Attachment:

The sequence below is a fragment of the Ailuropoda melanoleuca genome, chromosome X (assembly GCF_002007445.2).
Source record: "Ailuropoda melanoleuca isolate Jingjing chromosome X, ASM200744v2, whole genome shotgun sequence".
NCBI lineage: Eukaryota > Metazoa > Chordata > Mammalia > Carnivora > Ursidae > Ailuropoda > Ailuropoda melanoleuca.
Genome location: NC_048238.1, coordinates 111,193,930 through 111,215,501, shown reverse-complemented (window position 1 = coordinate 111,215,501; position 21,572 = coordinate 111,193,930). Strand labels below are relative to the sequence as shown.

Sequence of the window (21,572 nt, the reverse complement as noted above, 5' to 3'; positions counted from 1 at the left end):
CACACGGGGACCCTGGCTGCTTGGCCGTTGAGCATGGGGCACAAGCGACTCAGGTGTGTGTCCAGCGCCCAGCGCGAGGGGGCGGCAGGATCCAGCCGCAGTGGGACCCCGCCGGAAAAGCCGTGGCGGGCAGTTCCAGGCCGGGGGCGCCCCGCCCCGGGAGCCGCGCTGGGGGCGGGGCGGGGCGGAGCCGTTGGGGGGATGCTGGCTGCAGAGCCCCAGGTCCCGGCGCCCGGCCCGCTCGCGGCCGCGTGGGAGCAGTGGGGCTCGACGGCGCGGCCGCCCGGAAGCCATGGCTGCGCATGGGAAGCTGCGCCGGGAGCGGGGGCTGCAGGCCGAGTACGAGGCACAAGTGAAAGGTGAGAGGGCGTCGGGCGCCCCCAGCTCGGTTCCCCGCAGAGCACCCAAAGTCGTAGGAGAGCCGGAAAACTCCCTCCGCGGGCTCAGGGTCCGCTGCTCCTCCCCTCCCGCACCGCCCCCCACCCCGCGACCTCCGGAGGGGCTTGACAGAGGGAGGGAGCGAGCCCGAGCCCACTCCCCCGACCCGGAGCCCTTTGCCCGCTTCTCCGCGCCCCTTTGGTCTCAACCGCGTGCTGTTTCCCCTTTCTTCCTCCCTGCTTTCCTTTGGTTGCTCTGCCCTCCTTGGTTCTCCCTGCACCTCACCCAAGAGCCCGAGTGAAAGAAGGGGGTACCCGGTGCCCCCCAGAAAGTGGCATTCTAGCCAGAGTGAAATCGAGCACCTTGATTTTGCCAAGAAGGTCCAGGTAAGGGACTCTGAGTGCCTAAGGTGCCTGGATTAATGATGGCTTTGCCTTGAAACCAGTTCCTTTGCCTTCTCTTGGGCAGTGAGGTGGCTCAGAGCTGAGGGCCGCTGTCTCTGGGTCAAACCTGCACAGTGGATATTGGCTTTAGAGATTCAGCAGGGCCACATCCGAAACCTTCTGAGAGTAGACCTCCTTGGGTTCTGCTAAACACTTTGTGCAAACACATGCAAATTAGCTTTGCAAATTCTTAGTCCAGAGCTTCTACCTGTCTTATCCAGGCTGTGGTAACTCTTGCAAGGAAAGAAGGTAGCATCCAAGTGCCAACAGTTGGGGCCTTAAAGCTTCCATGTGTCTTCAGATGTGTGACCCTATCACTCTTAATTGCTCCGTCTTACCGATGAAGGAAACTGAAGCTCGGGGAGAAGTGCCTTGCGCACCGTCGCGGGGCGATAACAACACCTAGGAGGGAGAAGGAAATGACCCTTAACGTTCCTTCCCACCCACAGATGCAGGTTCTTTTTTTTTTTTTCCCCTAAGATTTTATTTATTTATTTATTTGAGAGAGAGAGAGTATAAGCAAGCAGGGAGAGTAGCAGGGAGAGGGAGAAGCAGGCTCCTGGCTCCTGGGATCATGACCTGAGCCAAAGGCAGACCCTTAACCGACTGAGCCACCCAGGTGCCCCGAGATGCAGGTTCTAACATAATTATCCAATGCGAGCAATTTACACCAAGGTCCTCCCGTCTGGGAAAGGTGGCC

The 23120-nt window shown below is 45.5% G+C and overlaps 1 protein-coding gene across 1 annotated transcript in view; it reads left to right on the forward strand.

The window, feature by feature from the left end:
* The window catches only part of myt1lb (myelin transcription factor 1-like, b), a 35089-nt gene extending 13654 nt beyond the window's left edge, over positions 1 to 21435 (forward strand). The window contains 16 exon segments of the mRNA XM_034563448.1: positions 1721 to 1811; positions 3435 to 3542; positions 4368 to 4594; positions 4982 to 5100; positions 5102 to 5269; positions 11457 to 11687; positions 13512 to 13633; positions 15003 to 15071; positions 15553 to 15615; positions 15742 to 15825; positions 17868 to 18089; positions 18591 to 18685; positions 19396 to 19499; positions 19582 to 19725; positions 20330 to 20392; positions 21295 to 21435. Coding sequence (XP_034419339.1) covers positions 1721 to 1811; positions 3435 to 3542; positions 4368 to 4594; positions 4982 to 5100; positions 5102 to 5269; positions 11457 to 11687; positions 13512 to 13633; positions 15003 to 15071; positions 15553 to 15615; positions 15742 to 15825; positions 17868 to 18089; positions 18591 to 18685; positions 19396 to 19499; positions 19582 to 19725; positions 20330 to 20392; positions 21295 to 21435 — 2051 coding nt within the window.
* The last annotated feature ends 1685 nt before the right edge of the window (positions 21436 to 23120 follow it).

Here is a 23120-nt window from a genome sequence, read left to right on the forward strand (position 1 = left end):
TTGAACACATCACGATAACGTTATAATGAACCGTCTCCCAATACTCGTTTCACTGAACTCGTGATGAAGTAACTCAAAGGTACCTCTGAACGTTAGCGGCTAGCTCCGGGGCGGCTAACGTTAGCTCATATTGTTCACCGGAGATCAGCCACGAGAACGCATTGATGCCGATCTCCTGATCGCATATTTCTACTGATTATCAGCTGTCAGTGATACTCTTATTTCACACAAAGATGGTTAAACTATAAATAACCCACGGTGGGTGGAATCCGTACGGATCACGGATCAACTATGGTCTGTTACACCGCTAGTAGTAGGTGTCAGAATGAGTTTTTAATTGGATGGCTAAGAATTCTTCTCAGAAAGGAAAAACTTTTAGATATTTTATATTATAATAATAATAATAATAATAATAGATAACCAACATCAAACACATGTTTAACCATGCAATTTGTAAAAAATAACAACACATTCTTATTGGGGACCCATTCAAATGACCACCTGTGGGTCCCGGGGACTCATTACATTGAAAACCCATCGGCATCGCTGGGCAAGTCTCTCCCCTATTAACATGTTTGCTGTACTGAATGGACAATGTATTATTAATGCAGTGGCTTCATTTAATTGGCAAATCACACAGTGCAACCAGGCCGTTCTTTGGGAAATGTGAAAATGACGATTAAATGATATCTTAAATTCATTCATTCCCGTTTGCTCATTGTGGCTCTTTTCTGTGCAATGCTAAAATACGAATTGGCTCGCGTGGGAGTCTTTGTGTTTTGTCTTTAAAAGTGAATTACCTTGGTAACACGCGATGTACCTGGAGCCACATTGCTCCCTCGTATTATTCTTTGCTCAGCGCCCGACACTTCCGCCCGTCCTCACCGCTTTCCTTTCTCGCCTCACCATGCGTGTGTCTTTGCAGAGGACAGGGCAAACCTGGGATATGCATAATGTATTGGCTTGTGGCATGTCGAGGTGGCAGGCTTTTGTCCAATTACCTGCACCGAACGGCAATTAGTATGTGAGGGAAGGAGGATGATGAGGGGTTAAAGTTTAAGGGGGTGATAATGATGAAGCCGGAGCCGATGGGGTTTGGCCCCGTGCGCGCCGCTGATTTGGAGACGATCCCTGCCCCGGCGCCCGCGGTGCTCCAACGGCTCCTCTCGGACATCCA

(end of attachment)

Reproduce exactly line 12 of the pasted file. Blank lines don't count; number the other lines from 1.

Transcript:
TTGAACACATCACGATAACGTTATAATGAACCGTCTCCCAATACTCGTTTCACTGAACTCGTGATGAAGTAACTCAAAGGTACCTCTGAACGTTAGCGGCTAGCTCCGGGGCGGCTAACGTTAGCTCATATTGTTCACCGGAGATCAGCCACGAGAACGCATTGATGCCGATCTCCTGATCGCATATTTCTACTGATTATCAGCTGTCAGTGATACTCTTATTTCACACAAAGATGGTTAAACTATAAATAACCCACGGTGGGTGGAATCCGTACGGATCACGGATCAACTATGGTCTGTTACACCGCTAGTAGTAGGTGTCAGAATGAGTTTTTAATTGGATGGCTAAGAATTCTTCTCAGAAAGGAAAAACTTTTAGATATTTTATATTATAATAATAATAATAATAATAATAGATAACCAACATCAAACACATGTTTAACCATGCAATTTGTAAAAAATAACAACACATTCTTATTGGGGACCCATTCAAATGACCACCTGTGGGTCCCGGGGACTCATTACATTGAAAACCCATCGGCATCGCTGGGCAAGTCTCTCCCCTATTAACATGTTTGCTGTACTGAATGGACAATGTATTATTAATGCAGTGGCTTCATTTAATTGGCAAATCACACAGTGCAACCAGGCCGTTCTTTGGGAAATGTGAAAATGACGATTAAATGATATCTTAAATTCATTCATTCCCGTTTGCTCATTGTGGCTCTTTTCTGTGCAATGCTAAAATACGAATTGGCTCGCGTGGGAGTCTTTGTGTTTTGTCTTTAAAAGTGAATTACCTTGGTAACACGCGATGTACCTGGAGCCACATTGCTCCCTCGTATTATTCTTTGCTCAGCGCCCGACACTTCCGCCCGTCCTCACCGCTTTCCTTTCTCGCCTCACCATGCGTGTGTCTTTGCAGAGGACAGGGCAAACCTGGGATATGCATAATGTATTGGCTTGTGGCATGTCGAGGTGGCAGGCTTTTGTCCAATTACCTGCACCGAACGGCAATTAGTATGTGAGGGAAGGAGGATGATGAGGGGTTAAAGTTTAAGGGGGTGATAATGATGAAGCCGGAGCCGATGGGGTTTGGCCCCGTGCGCGCCGCTGATTTGGAGACGATCCCTGCCCCGGCGCCCGCGGTGCTCCAACGGCTCCTCTCGGACATCCA